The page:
Photo credit - Andreas Lambis

Film Review – A Christmas Gift From Bob (2020)

Back in 2012 the publishing world and readers all round the globe were captivated by a ginger tom called Bob, the stray who became the constant companion of homeless busker James Bowen. The story of their relationship and how Bob was the inspiration for James to change his life became the subject of a series of books, bestsellers that charmed their ways into hearts of millions. That a film would follow was inevitable – starring Bob himself – and it happened in 2016. Now its sequel arrives laden with festive feels. And, given the current situation, we might need as many of them as we can get ….

At the start of A Christmas Gift From Bob, the first book in the series is a great success and James (Luke Treadaway) is the toast of the publishing world. A sequel is already being talked about, but he’s all at sea when it comes to a story – until a chance encounter with a young homeless man prompts the memory of one eventful festive season, one that taught him the true meaning of Christmas. A time when he came close to going backwards in life and losing Bob.

And if that sounds like familiar territory, then it is. There’s very little new in the story or the way it’s told by director Charles Martin Smith (perhaps more familiar as accountant-come-lawman Oscar in Brian de Palma’s The Untouchables). It comes across as a feline version of A Christmas Carol: there’s no ghosts, but each of the people surrounding James and Bob comes with a story of their own, complete with a lesson for James to learn. A positive one, needless to say. In truth, Bob himself doesn’t play an especially active role in the stories, rather acting as a catalyst for them and for the main thrust of the narrative, such as it is. Inevitably, there’s the proverbial Christmas angel added for good measure: she takes some time to show her true colours – even though we’ve spotted how she fits in well before she does.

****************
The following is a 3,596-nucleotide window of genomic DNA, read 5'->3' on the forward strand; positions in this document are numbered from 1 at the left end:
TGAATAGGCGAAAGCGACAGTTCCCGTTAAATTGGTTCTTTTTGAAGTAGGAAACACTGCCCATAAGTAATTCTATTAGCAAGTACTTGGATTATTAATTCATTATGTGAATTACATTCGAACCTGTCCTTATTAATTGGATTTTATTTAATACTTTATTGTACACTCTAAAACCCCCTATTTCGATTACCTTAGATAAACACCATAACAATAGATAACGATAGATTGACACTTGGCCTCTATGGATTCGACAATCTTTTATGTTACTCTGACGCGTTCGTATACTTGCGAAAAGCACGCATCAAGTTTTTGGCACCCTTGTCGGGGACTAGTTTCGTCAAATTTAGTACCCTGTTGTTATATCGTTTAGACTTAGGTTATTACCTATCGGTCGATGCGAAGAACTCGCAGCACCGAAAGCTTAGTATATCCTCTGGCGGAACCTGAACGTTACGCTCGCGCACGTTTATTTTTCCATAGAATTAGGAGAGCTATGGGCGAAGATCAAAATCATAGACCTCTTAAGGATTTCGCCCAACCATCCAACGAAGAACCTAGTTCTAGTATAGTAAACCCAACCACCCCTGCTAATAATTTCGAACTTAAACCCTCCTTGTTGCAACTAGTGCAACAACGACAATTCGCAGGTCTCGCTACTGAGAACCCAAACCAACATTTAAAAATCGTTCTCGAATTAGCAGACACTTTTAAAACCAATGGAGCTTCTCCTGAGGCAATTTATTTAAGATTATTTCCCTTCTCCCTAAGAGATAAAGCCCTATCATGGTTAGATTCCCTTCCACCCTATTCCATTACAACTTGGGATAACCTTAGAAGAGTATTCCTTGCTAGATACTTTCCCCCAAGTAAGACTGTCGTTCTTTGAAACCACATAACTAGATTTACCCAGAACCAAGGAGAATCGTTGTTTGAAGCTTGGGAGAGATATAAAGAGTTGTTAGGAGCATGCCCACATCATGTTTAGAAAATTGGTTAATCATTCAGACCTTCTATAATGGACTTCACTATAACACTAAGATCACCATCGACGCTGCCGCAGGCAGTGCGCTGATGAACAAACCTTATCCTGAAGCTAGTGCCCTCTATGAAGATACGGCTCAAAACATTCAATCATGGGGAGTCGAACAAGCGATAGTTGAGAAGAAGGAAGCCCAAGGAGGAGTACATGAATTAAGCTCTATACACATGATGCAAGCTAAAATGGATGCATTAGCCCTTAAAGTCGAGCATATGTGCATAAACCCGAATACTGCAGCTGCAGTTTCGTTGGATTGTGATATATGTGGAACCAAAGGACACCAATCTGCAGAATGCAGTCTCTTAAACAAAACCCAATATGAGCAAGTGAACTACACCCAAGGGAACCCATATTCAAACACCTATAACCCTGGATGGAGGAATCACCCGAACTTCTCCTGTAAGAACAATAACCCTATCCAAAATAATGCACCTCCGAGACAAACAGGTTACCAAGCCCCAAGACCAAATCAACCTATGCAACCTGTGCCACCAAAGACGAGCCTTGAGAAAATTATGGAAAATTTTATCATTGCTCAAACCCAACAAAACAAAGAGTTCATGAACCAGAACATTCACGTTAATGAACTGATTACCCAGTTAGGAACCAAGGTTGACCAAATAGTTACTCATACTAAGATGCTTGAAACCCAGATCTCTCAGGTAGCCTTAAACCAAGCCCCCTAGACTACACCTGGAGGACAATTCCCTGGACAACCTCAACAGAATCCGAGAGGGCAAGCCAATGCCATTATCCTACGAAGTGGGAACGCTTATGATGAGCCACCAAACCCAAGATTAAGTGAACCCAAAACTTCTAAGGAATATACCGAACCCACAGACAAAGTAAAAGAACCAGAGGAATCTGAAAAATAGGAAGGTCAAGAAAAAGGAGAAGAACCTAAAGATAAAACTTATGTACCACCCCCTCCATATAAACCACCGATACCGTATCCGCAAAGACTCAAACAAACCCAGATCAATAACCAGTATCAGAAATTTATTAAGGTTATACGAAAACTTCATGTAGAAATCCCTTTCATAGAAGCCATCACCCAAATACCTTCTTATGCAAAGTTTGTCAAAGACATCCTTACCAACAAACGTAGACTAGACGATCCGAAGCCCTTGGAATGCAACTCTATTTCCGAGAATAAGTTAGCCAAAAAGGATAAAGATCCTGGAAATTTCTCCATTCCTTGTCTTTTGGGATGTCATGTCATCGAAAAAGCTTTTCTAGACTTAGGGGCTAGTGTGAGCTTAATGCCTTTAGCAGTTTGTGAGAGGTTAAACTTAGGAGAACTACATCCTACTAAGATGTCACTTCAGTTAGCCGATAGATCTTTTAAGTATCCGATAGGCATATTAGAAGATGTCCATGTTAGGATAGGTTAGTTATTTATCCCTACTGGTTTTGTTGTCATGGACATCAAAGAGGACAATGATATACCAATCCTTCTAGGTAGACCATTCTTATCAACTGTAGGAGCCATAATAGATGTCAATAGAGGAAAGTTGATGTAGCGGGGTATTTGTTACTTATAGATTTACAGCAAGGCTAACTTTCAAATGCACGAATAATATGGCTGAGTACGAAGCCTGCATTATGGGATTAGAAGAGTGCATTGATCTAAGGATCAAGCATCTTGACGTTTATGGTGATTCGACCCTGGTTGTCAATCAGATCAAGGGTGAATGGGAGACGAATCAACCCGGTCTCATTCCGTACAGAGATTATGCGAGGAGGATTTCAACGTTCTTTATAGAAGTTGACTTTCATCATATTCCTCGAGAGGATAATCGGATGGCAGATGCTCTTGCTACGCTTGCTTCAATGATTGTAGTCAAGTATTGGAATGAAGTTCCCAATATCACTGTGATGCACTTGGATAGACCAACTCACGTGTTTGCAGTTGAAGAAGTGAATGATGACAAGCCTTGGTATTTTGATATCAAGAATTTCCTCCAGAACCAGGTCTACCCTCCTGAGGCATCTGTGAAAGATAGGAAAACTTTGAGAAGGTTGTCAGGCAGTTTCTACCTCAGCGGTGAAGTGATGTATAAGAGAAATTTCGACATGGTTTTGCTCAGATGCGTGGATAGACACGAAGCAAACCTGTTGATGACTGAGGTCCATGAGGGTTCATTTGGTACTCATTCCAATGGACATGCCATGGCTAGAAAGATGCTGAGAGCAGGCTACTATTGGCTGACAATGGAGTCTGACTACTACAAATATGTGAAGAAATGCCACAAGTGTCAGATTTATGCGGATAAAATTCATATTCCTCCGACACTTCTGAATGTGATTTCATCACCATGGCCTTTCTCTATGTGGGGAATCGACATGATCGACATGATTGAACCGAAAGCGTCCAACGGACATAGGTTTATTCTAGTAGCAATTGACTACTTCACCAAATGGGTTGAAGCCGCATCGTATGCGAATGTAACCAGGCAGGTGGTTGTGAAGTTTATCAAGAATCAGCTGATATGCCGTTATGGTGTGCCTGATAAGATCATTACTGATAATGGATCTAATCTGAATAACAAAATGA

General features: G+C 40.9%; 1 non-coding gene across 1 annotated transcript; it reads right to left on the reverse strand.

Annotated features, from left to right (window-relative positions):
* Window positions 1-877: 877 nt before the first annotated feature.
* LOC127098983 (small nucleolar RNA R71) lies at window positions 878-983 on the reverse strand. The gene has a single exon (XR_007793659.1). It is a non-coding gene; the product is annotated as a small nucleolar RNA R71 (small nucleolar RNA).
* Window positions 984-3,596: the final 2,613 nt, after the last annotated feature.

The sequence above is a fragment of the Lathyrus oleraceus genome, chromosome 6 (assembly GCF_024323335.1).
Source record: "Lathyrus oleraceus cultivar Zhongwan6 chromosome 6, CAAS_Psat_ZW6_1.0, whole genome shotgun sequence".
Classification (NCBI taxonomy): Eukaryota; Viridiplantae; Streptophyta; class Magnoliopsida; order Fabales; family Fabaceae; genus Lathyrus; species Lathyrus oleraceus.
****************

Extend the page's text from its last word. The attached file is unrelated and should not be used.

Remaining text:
The original A Streetcat Named Bob trod a fine line between mawkishness and pure sentiment and just about managed to stay on the right side. James’s struggles with his drug addiction and homelessness gave it a sprinkling of grit, but this time he’s moved on, has a home and, even though life is still tough, he’s heading in the right direction. So there’s no emotional balancing act and what we get is shameless Christmas corn. As a piece of wholesome entertainment, it’s as pure as they come and, although the lockdown in England means that families won’t be heading to the cinema to see this, it’ll easily persuade them to gather round their screens for an hour and a half of seasonal escapism.

As a film it doesn’t have that much to recommend it: too many caricatures, not enough characters, some iffy acting in the smaller roles and a predictable narrative. Any attempts to say something of significance – how Christmas isn’t necessarily everybody’s favourite time of year, for instance – are disappointingly superficial. But the timing of its release could give it extra poignancy. At a time when we simply don’t know what Christmas 2020 will hold, it makes us long more than ever for the kind of festive season we all dream about – a proper one, with all the trimmings – and hold on to the hope that we could still get one after all.

★★


Drama, Family | Cert: 12A | Lionsgate | In cinemas and on digital, 6 November 2020| Dir. Charles Martin Smith | Luke Treadaway, Bob the cat, Kristina Tonteri-Young, Nina Wadia, Phaldut Sharma.